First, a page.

Finland – women priests
Posted by Fr Mark on September 16, 2009
There are indications that the conservatism of the Church of Finland has been costing it members, according to this report.
Feud over women pastors haunts Church of Finland
by Gael Branchereau (AFP, July 4, 2007)
Helsinki, Finland – Twenty-one years after the Lutheran Church of Finland allowed women to become pastors, a small but vocal group of male clergy remain vehemently opposed to their ordination, embarrassing the Church as it tries to halt declining membership.
The opponents number only a hundred or so, or just two percent of Finnish pastors, but their complaints are getting louder now that more than a third of all clergy are women.
The female pastors are expected to outnumber their male colleagues by 2015, according to the archdiocese.
The feud is a thorn in the church’s side as it tries to better its conservative image amid a steady outflow of members.
“In 1986, we organised the work in a way so that conflicts were avoided, but now that the number of women ordained is sharply increasing, it’s not possible anymore,” Archbishop Jukka Paarma told AFP.
The issue has grown so contentious that a church synod in December threatened to sack pastors who refused to work with their female colleagues and went so far as to suspend several male pastors.
Several female pastors also filed police complaints for discrimination.
Two of the clergymen who were suspended took legal action, but Finland’s highest administrative court dismissed their case.
Meanwhile, the church’s message remains ambiguous. The synod underlined that “the opposition to the ordination of women pastors is not a heresy.”
Paarma, who describes himself as “conservative in doctrine but in practice I’m more liberal,” has called for reconciliation.
But, he said, “a pastor who does not come to his work is committing a crime against church law.”
Neither the conservative pastors nor their female colleagues are willing to speak out in the media. Contacted by AFP, representatives on both sides declined interviews.
Juha Rauhala, a 40-year-old pastor who is married to a woman pastor, works in the very conservative diocese of Oulu in the north of Finland.
He said women pastors are now accepted by the large majority of church-goers and church officials.
“I think we have tried to be tolerant for 20 years, but women pastors have paid (the price) for that,” he said.
The bishop of the Oulu congregation refused to ordain women up until he left the Church in 2000.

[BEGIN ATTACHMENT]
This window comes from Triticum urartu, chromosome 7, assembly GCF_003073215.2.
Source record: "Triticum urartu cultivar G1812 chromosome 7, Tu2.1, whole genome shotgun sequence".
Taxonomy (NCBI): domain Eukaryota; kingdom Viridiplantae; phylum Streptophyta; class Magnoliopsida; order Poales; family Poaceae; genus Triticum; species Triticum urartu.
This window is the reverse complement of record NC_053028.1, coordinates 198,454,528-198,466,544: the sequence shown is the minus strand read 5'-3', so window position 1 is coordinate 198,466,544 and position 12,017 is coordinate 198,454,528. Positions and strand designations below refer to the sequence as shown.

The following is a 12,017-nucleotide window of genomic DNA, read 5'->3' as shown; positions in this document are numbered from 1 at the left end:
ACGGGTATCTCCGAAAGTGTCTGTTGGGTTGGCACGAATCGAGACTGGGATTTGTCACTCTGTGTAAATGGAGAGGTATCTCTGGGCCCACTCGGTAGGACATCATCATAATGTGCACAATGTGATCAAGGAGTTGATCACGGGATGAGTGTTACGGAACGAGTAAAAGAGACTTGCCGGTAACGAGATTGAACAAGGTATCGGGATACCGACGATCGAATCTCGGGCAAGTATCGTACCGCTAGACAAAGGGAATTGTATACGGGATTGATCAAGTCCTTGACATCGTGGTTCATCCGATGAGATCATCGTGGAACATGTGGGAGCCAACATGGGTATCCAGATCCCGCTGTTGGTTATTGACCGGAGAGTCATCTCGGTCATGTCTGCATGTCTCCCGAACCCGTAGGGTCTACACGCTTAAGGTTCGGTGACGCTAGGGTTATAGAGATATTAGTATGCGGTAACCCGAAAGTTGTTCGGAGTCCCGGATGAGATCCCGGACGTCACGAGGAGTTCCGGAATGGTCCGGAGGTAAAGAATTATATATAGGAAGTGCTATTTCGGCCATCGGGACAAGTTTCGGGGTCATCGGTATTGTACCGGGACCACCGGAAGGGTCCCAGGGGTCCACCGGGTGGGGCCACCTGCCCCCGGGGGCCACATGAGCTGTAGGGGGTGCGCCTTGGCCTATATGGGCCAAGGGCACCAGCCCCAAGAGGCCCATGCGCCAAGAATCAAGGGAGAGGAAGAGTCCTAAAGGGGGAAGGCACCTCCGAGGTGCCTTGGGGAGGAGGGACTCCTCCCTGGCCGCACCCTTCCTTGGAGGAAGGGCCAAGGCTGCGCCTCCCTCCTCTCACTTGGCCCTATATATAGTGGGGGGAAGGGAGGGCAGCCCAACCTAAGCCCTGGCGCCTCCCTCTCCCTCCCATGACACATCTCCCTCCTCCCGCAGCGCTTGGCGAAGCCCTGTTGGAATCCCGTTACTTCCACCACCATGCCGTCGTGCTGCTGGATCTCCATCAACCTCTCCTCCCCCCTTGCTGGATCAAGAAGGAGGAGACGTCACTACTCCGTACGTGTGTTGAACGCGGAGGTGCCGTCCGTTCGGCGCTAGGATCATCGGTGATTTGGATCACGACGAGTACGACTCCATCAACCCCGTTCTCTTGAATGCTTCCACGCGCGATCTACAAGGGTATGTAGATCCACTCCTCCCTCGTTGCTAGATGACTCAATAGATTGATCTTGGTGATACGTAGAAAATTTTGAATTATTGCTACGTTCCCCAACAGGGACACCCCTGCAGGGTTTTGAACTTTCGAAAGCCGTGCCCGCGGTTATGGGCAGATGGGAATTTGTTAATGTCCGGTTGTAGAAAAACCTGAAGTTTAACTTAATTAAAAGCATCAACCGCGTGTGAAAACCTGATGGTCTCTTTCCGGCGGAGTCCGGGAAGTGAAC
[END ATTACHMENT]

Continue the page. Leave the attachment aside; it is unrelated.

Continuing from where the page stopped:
Satu Saarinen, a woman pastor in the same diocese who has written a doctoral thesis on the issue, said that “almost every one of the pastors in my research has met resistance in their work.”
“The resistance, opposition and avoidance has hurt women pastors, because they feel strongly that they are working under the calling. The opposition has hurt them on the level of occupational identity, but also on the deeper level of self-identity,” she said.
The debate seems ironic in a country whose political scene is considered one of the most open to women.
A century ago, Finland became the world’s first state to grant women full voting rights. After elections this March, it strengthened its position as one of the most gender-equal assemblies in the world, when women MPs rose to 42 percent. And in April it marked another milestone by appointing the world’s most female-dominated cabinet — 12 of the 20 ministers, or 60 percent, a world record according to the Inter-Parliamentary Union.
The spokesman for the conservative pastors, pastor Eero Kavasto, insists that he is not against the ordination of women, noting that “my daughter is a pastor.”
But he is against what he calls an “anti-Christianity” trend in Europe, which is pressuring churches to adapt their doctrines as society’s values change, citing such issues as abortion, priests’ right to marry, ordination of women, and blessings of same-sex unions.
The Church of Finland fears that the debate will make it even harder to wash off its conservative image, as it struggles to maintain Finns’ interest.
A total of 82.4 percent of Finland’s 5.3 million inhabitants are members of the Church, down from 90 percent in the 1950s and 85 percent a decade ago.
According to the association “The Free Thinkers,” who have created a website on which people can opt to withdraw from the Church, every time the debate on women pastors comes up in the media the number of defections surges.
Some 100 people a day have withdrawn their church membership in recent weeks, compared to 50 a day normally.